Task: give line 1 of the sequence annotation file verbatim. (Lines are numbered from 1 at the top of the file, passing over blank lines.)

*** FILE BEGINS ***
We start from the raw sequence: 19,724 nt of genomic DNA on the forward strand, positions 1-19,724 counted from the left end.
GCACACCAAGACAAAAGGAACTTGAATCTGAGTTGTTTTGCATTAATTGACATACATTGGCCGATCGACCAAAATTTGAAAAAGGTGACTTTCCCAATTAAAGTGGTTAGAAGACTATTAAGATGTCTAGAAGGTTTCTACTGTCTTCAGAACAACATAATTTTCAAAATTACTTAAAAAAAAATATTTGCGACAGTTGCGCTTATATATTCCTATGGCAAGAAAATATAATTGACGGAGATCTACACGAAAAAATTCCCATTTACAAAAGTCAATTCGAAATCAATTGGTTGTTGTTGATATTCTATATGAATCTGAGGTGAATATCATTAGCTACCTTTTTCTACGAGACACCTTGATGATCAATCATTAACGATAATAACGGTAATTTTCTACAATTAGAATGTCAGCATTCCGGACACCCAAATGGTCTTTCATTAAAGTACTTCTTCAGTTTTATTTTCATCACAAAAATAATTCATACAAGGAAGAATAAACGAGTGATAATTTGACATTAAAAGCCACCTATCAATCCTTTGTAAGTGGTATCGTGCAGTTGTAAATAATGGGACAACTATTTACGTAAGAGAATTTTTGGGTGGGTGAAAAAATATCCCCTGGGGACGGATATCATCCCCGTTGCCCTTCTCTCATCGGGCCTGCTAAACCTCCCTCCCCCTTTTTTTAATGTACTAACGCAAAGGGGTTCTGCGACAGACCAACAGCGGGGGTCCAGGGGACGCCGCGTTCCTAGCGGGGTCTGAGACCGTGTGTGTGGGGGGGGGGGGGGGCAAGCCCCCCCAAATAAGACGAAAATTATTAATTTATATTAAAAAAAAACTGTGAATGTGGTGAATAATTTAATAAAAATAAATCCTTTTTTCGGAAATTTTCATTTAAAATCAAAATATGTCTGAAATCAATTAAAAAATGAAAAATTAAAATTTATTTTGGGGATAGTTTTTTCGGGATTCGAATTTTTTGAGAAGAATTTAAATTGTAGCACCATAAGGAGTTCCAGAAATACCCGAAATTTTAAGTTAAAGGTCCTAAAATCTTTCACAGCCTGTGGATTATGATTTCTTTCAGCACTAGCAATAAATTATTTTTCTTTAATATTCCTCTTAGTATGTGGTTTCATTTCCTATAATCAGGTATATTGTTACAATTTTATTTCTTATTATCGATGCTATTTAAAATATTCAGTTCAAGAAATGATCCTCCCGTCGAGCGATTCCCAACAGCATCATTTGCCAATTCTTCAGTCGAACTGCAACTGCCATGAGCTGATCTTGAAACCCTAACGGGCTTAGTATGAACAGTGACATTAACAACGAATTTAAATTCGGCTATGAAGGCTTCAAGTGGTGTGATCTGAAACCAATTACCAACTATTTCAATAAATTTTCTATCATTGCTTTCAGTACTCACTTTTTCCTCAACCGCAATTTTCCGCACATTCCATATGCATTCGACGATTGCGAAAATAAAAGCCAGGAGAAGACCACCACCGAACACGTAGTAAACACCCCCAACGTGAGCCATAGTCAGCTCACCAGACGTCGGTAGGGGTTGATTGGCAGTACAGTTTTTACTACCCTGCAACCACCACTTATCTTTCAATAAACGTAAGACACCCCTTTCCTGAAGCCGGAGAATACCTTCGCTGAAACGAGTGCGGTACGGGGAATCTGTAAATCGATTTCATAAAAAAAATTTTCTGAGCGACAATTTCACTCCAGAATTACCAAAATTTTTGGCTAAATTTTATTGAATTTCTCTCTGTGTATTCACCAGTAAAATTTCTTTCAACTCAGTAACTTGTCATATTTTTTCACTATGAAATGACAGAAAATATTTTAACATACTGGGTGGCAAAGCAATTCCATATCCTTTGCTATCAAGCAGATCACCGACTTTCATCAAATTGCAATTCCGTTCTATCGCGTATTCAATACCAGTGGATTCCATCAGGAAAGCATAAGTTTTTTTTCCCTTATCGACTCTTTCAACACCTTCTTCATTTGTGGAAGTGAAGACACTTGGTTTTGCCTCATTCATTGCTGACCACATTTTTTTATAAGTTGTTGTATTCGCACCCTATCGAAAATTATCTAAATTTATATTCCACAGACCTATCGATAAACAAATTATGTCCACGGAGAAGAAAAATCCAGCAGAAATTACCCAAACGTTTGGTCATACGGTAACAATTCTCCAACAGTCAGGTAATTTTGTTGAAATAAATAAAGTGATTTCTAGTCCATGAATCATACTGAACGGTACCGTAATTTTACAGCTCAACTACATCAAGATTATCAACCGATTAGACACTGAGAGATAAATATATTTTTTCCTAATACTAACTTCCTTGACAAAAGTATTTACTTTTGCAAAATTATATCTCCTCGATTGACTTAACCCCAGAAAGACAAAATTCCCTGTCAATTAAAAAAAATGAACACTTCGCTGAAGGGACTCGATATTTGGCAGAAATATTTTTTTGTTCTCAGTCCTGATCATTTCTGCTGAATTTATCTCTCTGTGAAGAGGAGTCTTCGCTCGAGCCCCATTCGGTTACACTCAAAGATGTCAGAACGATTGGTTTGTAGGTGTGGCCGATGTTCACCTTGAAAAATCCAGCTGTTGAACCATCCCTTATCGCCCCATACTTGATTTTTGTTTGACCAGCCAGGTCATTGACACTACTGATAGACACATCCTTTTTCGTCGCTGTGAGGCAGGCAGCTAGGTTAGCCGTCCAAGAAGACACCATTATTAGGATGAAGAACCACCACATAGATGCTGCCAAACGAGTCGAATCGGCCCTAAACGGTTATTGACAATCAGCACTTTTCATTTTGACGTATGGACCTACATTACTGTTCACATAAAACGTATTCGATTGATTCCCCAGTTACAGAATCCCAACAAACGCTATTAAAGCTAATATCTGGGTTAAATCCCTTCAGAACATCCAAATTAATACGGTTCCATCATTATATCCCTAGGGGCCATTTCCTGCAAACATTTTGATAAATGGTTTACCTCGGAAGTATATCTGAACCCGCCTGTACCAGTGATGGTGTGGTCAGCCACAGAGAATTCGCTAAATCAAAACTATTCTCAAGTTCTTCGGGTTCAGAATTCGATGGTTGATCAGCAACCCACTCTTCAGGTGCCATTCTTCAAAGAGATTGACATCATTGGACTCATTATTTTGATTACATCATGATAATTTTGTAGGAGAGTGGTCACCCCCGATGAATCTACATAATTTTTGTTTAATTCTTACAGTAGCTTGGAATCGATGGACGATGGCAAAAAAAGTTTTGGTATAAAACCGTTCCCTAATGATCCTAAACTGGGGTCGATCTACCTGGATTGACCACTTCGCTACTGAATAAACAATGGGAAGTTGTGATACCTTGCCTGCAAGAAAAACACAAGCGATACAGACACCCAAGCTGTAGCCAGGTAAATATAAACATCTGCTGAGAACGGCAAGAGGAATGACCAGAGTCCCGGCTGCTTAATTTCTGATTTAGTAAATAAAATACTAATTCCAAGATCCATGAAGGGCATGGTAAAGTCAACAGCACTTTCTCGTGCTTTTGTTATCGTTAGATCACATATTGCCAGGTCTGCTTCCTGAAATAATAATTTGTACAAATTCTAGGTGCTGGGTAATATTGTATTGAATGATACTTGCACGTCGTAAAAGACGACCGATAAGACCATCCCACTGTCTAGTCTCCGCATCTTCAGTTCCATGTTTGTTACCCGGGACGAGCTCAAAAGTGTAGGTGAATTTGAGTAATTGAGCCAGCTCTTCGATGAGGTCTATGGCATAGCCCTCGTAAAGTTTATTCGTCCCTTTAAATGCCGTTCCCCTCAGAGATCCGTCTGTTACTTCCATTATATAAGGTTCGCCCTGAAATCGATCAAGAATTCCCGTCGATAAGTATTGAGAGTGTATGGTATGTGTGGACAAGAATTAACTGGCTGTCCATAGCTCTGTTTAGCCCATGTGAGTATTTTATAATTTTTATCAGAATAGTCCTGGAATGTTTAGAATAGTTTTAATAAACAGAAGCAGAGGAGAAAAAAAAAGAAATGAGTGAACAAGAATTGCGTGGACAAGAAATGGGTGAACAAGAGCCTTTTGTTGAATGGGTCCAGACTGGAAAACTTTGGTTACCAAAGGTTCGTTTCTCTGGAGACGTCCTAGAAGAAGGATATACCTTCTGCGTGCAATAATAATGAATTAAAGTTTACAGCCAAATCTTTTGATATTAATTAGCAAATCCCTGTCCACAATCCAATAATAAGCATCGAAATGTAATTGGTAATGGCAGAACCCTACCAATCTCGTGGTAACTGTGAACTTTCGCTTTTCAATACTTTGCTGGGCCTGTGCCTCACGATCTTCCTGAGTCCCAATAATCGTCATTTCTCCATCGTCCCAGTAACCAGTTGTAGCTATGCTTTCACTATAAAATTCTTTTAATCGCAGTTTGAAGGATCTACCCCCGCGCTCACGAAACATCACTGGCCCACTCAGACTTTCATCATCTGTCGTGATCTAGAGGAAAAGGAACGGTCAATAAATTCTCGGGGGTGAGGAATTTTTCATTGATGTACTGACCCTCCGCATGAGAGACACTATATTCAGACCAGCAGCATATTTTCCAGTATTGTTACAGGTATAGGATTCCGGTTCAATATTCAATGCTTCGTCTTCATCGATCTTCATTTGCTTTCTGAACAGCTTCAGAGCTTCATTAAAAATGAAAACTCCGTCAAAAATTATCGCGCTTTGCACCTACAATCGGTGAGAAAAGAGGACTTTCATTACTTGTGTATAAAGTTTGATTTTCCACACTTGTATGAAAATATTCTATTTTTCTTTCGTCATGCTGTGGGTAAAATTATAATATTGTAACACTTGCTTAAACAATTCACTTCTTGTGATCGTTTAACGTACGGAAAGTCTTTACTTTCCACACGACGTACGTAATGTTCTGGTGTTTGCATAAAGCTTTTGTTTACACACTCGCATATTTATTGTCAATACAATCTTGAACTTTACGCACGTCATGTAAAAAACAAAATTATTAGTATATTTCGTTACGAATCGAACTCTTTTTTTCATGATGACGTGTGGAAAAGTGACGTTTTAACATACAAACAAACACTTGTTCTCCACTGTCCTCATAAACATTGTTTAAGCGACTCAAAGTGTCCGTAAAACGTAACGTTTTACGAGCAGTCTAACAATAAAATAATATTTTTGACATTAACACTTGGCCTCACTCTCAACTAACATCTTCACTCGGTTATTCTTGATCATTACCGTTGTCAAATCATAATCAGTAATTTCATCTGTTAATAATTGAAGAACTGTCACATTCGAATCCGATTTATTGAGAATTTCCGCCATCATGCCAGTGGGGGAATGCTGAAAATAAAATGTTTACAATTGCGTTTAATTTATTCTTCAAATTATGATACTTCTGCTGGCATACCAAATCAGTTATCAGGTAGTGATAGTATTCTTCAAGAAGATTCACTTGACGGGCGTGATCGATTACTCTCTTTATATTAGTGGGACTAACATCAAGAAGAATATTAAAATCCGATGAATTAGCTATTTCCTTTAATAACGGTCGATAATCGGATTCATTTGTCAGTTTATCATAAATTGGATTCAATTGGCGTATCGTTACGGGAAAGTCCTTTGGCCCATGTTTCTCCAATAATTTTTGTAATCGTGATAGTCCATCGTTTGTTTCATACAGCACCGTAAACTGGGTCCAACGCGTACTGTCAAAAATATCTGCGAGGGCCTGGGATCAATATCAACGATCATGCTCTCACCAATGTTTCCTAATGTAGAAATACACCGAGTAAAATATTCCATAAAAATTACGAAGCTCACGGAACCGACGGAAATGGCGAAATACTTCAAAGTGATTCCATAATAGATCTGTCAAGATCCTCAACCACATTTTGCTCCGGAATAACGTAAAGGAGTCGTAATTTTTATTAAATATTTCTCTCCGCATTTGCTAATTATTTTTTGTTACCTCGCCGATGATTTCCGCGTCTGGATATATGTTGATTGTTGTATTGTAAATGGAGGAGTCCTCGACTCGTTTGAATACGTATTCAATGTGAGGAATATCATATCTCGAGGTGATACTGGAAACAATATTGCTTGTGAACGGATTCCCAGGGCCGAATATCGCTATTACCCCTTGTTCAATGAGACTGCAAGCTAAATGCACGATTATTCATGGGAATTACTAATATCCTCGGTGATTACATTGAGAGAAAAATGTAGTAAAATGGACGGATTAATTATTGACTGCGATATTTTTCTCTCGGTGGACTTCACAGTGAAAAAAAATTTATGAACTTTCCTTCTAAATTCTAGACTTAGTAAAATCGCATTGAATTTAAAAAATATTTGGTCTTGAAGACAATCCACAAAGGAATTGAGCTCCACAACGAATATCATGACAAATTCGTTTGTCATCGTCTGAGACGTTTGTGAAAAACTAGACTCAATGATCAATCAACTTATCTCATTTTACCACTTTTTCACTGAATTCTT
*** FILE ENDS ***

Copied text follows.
We start from the raw sequence: 19,724 nt of genomic DNA on the forward strand, positions 1-19,724 counted from the left end.